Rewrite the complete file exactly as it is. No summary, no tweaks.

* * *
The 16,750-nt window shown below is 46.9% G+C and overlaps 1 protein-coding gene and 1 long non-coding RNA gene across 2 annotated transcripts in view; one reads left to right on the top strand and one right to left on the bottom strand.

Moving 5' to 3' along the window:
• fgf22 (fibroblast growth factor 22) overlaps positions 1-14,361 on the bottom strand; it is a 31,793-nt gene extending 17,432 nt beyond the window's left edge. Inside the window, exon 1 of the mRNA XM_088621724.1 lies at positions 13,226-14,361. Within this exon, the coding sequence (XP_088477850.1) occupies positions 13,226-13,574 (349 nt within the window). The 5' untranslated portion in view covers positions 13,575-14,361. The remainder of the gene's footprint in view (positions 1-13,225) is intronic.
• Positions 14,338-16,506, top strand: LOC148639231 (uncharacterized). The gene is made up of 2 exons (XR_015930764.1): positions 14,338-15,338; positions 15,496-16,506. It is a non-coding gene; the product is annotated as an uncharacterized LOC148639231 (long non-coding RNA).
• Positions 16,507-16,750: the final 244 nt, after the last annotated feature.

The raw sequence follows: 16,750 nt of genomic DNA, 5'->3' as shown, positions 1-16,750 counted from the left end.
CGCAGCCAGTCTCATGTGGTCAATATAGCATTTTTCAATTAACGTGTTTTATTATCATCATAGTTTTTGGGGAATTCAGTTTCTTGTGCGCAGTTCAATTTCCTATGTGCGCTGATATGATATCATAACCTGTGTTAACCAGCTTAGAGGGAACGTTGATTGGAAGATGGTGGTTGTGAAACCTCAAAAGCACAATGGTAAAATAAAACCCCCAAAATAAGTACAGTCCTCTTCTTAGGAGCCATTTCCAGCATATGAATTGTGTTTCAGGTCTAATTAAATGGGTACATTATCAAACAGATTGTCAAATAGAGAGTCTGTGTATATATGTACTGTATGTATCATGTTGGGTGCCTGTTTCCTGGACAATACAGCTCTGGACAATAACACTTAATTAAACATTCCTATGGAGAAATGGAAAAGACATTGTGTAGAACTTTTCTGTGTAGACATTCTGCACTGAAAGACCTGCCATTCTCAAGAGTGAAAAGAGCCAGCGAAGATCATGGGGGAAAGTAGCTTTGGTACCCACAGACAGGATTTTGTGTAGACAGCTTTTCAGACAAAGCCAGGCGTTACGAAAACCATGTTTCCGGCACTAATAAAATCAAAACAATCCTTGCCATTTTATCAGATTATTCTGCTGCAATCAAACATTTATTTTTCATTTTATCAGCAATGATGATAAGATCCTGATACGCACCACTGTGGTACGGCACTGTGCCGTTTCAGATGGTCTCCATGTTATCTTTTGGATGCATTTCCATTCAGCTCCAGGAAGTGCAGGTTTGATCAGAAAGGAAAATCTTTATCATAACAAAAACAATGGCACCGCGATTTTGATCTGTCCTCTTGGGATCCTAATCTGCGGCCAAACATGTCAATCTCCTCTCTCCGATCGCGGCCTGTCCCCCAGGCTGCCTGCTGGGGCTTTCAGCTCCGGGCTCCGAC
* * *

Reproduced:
The 16,750-nt window shown below is 46.9% G+C and overlaps 1 protein-coding gene and 1 long non-coding RNA gene across 2 annotated transcripts in view; one reads left to right on the top strand and one right to left on the bottom strand.

Moving 5' to 3' along the window:
• fgf22 (fibroblast growth factor 22) overlaps positions 1-14,361 on the bottom strand; it is a 31,793-nt gene extending 17,432 nt beyond the window's left edge. Inside the window, exon 1 of the mRNA XM_088621724.1 lies at positions 13,226-14,361. Within this exon, the coding sequence (XP_088477850.1) occupies positions 13,226-13,574 (349 nt within the window). The 5' untranslated portion in view covers positions 13,575-14,361. The remainder of the gene's footprint in view (positions 1-13,225) is intronic.
• Positions 14,338-16,506, top strand: LOC148639231 (uncharacterized). The gene is made up of 2 exons (XR_015930764.1): positions 14,338-15,338; positions 15,496-16,506. It is a non-coding gene; the product is annotated as an uncharacterized LOC148639231 (long non-coding RNA).
• Positions 16,507-16,750: the final 244 nt, after the last annotated feature.

The raw sequence follows: 16,750 nt of genomic DNA, 5'->3' as shown, positions 1-16,750 counted from the left end.
CGCAGCCAGTCTCATGTGGTCAATATAGCATTTTTCAATTAACGTGTTTTATTATCATCATAGTTTTTGGGGAATTCAGTTTCTTGTGCGCAGTTCAATTTCCTATGTGCGCTGATATGATATCATAACCTGTGTTAACCAGCTTAGAGGGAACGTTGATTGGAAGATGGTGGTTGTGAAACCTCAAAAGCACAATGGTAAAATAAAACCCCCAAAATAAGTACAGTCCTCTTCTTAGGAGCCATTTCCAGCATATGAATTGTGTTTCAGGTCTAATTAAATGGGTACATTATCAAACAGATTGTCAAATAGAGAGTCTGTGTATATATGTACTGTATGTATCATGTTGGGTGCCTGTTTCCTGGACAATACAGCTCTGGACAATAACACTTAATTAAACATTCCTATGGAGAAATGGAAAAGACATTGTGTAGAACTTTTCTGTGTAGACATTCTGCACTGAAAGACCTGCCATTCTCAAGAGTGAAAAGAGCCAGCGAAGATCATGGGGGAAAGTAGCTTTGGTACCCACAGACAGGATTTTGTGTAGACAGCTTTTCAGACAAAGCCAGGCGTTACGAAAACCATGTTTCCGGCACTAATAAAATCAAAACAATCCTTGCCATTTTATCAGATTATTCTGCTGCAATCAAACATTTATTTTTCATTTTATCAGCAATGATGATAAGATCCTGATACGCACCACTGTGGTACGGCACTGTGCCGTTTCAGATGGTCTCCATGTTATCTTTTGGATGCATTTCCATTCAGCTCCAGGAAGTGCAGGTTTGATCAGAAAGGAAAATCTTTATCATAACAAAAACAATGGCACCGCGATTTTGATCTGTCCTCTTGGGATCCTAATCTGCGGCCAAACATGTCAATCTCCTCTCTCCGATCGCGGCCTGTCCCCCAGGCTGCCTGCTGGGGCTTTCAGCTCCGGGCTCCGAC